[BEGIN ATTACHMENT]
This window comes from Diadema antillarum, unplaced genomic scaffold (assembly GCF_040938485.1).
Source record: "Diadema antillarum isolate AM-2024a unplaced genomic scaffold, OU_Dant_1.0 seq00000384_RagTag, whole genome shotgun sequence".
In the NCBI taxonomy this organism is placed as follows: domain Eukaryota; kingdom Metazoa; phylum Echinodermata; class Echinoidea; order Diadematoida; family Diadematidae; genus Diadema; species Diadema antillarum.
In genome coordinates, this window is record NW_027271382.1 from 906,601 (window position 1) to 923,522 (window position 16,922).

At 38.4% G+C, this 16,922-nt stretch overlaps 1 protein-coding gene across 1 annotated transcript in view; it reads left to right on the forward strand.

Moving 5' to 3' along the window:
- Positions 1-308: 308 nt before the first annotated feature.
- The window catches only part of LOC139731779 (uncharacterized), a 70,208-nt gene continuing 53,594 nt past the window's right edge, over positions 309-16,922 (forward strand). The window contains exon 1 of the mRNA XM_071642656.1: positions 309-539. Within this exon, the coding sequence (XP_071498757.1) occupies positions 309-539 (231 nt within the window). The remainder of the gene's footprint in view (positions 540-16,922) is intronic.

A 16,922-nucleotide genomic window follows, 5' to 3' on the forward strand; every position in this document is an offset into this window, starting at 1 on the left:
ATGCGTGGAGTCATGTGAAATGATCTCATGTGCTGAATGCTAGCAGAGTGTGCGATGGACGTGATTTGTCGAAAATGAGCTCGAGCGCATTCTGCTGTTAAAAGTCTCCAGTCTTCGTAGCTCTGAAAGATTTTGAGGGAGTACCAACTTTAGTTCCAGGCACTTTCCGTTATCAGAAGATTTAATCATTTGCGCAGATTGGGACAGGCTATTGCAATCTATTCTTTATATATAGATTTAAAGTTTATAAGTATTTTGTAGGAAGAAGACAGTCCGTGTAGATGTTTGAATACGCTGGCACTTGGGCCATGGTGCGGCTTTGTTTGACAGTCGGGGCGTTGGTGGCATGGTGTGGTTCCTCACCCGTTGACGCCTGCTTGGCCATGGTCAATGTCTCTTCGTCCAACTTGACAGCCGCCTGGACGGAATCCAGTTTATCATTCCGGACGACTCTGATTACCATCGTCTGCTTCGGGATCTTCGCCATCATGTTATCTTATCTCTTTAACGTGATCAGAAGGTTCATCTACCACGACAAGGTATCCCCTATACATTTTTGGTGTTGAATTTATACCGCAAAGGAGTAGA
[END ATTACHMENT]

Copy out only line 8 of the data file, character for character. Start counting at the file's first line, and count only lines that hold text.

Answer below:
- The window catches only part of LOC139731779 (uncharacterized), a 70,208-nt gene continuing 53,594 nt past the window's right edge, over positions 309-16,922 (forward strand). The window contains exon 1 of the mRNA XM_071642656.1: positions 309-539. Within this exon, the coding sequence (XP_071498757.1) occupies positions 309-539 (231 nt within the window). The remainder of the gene's footprint in view (positions 540-16,922) is intronic.